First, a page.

In the past I've entertained the notion of space stations and spaceships having window panes or transparent viewing surfaces made from laboratory-created diamonds, but a recent answer to a different question on this site has led me to question how effective (or not) this would be even if it were possible- assuming it is even possible to create diamonds with the appropriate dimensions for a viewport on such a structure- would they serve as safe and effective for the task?

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    $\begingroup$ More likely you'd be working with something like synthetic sapphire, as sapphire is less brittle, has greater optical purity, and has a much higher heat tolerance than diamond. (For reference, diamond can ignite at 850C.) $\endgroup$
    – jdunlop
    Commented Sep 11, 2023 at 21:48
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    $\begingroup$ I don't get it. What is the real problem that diamond windows are supposed to solve? What can diamond do which (relatively) ordinary glasses such as fused silica cannot? $\endgroup$
    – AlexP
    Commented Sep 11, 2023 at 21:59
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    $\begingroup$ @jdunlop is right sapphire is better, artificial sapphire is even used for some real world applications where optics have to survive in really harsh environments. $\endgroup$
    – John
    Commented Sep 11, 2023 at 23:34
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    $\begingroup$ See Sapphire (wikipedia) > Synthetic Sapphire > Applications $\endgroup$
    – Atog
    Commented Sep 12, 2023 at 5:33
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    $\begingroup$ username checks out $\endgroup$
    – N. Virgo
    Commented Sep 13, 2023 at 5:03

5 Answers 5


Diamond is very hard, but unfortunately it is also a bit brittle. If an object with enough kinetic energy hits it, the window can shatter completely. This is not an acceptable risk in space. Suitable window material should not shatter even if it breaks.

Eg. car windshields had this problem, and that is why they are today made of laminated glass to mitigate this risk. If the glass is hit, the glass cracks, but typically the windshield still stays as one piece. Maybe it is possible to do something similar with your spacecraft windows, ie. use diamond instead of glass and laminate it to prevent shattering.

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    $\begingroup$ Just to nitpick (for those not following the link): Windshields are intentionally designed to shatter, and in a specific way (many small pieces, no sharp edges). I do support the idea of laminated diamond/glass. $\endgroup$
    – Tom
    Commented Sep 12, 2023 at 19:57
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    $\begingroup$ @Tom: Modern windshields are indeed designed so that if they shatter they do so in a specific less-harmful way — but also to be highly shatter-resistant, compared to older forms of glass. $\endgroup$ Commented Sep 14, 2023 at 8:43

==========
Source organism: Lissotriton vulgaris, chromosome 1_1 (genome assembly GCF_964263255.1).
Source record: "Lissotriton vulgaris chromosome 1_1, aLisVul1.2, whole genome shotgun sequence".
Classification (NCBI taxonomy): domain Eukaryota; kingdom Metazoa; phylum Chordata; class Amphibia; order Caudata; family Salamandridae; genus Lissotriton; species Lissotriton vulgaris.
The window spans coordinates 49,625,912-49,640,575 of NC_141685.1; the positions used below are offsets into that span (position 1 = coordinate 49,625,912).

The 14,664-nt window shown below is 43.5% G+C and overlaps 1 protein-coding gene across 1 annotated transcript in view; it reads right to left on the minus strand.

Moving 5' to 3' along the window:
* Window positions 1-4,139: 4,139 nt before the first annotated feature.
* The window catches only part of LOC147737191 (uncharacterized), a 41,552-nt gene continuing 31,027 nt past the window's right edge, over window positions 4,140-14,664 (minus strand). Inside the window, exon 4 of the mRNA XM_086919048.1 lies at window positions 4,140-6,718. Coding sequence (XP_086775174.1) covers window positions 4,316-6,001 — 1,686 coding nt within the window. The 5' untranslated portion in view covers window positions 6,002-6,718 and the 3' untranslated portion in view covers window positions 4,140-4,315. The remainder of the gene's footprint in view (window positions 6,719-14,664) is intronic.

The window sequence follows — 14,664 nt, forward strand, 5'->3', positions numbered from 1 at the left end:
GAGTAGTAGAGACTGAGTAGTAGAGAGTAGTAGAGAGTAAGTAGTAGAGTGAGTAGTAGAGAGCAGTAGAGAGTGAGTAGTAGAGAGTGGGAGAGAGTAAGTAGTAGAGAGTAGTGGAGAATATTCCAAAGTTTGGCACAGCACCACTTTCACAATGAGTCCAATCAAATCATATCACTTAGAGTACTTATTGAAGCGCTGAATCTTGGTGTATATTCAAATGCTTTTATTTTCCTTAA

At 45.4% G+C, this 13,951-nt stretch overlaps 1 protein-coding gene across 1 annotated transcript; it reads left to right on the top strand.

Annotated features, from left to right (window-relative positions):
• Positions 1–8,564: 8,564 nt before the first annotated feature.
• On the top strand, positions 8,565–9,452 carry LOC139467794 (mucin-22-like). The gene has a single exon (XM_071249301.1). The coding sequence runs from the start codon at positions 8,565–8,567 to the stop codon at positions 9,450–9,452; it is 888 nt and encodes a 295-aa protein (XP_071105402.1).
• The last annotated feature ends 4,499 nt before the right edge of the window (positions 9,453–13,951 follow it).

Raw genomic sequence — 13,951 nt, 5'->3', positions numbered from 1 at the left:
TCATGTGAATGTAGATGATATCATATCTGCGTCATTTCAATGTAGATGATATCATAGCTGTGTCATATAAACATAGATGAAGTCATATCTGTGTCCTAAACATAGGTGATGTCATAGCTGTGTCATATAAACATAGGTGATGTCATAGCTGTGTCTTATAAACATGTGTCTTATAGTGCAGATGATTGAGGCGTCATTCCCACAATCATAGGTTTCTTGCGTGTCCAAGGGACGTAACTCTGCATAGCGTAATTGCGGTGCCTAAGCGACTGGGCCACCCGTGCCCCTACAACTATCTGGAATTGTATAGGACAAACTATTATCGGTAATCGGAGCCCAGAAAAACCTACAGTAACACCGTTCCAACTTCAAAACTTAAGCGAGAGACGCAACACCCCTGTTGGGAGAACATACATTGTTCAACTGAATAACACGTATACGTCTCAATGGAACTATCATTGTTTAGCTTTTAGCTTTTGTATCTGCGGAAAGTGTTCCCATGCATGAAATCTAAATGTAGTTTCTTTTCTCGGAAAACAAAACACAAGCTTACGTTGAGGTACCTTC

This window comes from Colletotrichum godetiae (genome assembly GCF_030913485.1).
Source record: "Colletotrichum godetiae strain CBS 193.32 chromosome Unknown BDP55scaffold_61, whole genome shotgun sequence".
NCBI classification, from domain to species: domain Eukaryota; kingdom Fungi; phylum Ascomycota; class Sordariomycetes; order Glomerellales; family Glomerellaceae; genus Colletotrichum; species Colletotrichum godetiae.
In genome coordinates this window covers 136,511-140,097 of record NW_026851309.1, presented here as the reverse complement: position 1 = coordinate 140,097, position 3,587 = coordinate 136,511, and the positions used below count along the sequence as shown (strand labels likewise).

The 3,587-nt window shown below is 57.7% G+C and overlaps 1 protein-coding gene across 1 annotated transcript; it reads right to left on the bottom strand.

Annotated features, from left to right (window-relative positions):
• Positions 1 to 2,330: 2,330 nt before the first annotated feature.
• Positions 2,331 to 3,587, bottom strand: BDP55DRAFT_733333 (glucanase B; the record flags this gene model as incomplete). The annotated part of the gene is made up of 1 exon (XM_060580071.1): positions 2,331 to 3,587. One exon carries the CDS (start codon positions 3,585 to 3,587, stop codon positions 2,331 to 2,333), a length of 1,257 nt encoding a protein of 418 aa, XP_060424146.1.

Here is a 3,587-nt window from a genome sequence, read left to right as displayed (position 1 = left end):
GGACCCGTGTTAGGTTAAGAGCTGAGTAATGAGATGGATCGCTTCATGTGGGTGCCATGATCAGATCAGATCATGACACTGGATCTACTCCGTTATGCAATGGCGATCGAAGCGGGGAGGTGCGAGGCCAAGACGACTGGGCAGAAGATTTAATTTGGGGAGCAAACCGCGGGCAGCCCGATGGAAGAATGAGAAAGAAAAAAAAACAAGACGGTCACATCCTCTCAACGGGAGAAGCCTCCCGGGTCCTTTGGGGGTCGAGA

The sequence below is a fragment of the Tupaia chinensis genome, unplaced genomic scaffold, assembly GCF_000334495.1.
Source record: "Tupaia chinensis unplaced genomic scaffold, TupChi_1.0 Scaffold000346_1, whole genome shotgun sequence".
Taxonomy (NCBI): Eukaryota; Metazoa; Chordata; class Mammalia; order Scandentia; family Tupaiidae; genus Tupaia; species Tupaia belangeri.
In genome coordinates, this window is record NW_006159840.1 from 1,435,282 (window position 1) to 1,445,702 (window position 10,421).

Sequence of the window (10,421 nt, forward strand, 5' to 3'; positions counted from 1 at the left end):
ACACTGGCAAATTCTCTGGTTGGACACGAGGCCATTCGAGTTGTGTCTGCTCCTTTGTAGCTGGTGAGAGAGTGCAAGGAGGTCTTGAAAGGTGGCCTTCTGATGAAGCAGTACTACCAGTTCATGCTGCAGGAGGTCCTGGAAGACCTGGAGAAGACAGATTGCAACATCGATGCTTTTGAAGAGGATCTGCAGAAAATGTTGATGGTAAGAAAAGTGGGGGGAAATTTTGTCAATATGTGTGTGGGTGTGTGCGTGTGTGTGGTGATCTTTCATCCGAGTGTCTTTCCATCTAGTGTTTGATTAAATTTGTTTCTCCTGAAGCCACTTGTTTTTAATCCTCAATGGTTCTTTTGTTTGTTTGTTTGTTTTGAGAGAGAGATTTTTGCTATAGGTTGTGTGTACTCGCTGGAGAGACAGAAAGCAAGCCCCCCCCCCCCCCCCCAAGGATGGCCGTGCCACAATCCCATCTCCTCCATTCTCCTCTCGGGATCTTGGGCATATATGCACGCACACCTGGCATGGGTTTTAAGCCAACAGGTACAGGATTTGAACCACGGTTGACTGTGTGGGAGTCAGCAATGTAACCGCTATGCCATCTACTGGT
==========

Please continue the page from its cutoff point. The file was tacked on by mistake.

• $\begingroup$ @PeterLeFanuLumsdaine agreed. Though we should tell that to the million or so idiots on YouTube who thought you could dance on a windshield or whatever and look all surprised when - omg! - glass does indeed shatter... $\endgroup$
    – Tom
    Commented Sep 14, 2023 at 9:30
  • $\begingroup$ This might be a bit about semantics, but they seem to make an intentional distinction between shattering and cracking in this context. Laminated glass is often called shatterfree or shatterproof. It can still crack, but usually it stays as one piece, held together with the the plastic or something similar. $\endgroup$ Commented Sep 14, 2023 at 10:07
  • $\begingroup$ Car windshields and spaceship windows are very different use cases. The primary concern with car windshields was to avoid sharp glass fragments from high-force impacts. For spaceships, on the other hand, the goal is presumably to prevent any hole whatsoever from generally-tiny meteors and potentially from accidents. $\endgroup$
    – NotThatGuy
    Commented Sep 14, 2023 at 15:30

Diamond is good for some things like cutting, but not for things like resisting impacts. It is very hard, and consequently very brittle. Laminating might counteract that weakness, but I doubt it would make much sense in terms of weight and budget.

We're already in the future anyways.

Transparent ceramics are a thing already, and it will only get better and cheaper. ISS' Cupola module uses "fused silica and borosilicate glass panes" for its 7 windows, and shutters to protect them when not in use. It's been working fine for the last 13 years, they even managed to replace panes.

We've also created things like aluminium oxynitride which can make for much light bulletproof panes, or sapphire which is already used in iPhone lenses.

The military is very interested in those things, because lightweight and transparent materials have a lot of interesting applications, so it's safe to bet we'll be able to make transparent viewports that aren't total structural weaknesses by the time we're able to make cool spaceships.

But it won't be diamond. Diamond just isn't the right material for armor.

If you really want diamond, I can see two options.

You could imagine a carbon-based material, like a transparent carbon ceramic nanotube matrix thingamajig, and call it "diamond window" because diamonds are carbon and marketing will probably still exist in the future.

Or you could have a diamond pane under a proper transparent ceramic pane, and that's technically a diamond window (with non-diamond transparent armor).